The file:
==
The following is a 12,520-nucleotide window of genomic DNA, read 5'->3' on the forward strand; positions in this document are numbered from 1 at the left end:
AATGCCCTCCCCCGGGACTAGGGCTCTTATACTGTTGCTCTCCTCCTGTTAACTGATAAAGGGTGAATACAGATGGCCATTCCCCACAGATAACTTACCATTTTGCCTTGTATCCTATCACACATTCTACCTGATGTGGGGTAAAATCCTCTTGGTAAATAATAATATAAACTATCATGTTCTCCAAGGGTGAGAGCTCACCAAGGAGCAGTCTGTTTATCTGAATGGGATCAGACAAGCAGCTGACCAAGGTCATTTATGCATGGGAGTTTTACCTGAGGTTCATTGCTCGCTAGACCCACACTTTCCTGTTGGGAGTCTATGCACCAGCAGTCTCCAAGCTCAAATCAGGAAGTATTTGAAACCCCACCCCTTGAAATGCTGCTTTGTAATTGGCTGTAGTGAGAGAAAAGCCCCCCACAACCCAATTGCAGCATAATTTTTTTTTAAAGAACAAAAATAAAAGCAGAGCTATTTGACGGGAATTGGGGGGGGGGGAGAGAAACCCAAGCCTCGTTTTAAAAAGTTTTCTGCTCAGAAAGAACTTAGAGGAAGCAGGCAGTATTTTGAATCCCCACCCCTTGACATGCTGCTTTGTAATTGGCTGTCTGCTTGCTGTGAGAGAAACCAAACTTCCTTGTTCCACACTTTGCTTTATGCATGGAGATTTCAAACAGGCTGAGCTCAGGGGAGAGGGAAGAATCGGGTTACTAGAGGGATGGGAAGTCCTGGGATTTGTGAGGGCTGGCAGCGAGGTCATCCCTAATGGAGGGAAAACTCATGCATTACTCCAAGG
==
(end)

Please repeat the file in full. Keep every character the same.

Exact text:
The following is a 12,520-nucleotide window of genomic DNA, read 5'->3' on the forward strand; positions in this document are numbered from 1 at the left end:
AATGCCCTCCCCCGGGACTAGGGCTCTTATACTGTTGCTCTCCTCCTGTTAACTGATAAAGGGTGAATACAGATGGCCATTCCCCACAGATAACTTACCATTTTGCCTTGTATCCTATCACACATTCTACCTGATGTGGGGTAAAATCCTCTTGGTAAATAATAATATAAACTATCATGTTCTCCAAGGGTGAGAGCTCACCAAGGAGCAGTCTGTTTATCTGAATGGGATCAGACAAGCAGCTGACCAAGGTCATTTATGCATGGGAGTTTTACCTGAGGTTCATTGCTCGCTAGACCCACACTTTCCTGTTGGGAGTCTATGCACCAGCAGTCTCCAAGCTCAAATCAGGAAGTATTTGAAACCCCACCCCTTGAAATGCTGCTTTGTAATTGGCTGTAGTGAGAGAAAAGCCCCCCACAACCCAATTGCAGCATAATTTTTTTTTAAAGAACAAAAATAAAAGCAGAGCTATTTGACGGGAATTGGGGGGGGGGGAGAGAAACCCAAGCCTCGTTTTAAAAAGTTTTCTGCTCAGAAAGAACTTAGAGGAAGCAGGCAGTATTTTGAATCCCCACCCCTTGACATGCTGCTTTGTAATTGGCTGTCTGCTTGCTGTGAGAGAAACCAAACTTCCTTGTTCCACACTTTGCTTTATGCATGGAGATTTCAAACAGGCTGAGCTCAGGGGAGAGGGAAGAATCGGGTTACTAGAGGGATGGGAAGTCCTGGGATTTGTGAGGGCTGGCAGCGAGGTCATCCCTAATGGAGGGAAAACTCATGCATTACTCCAAGG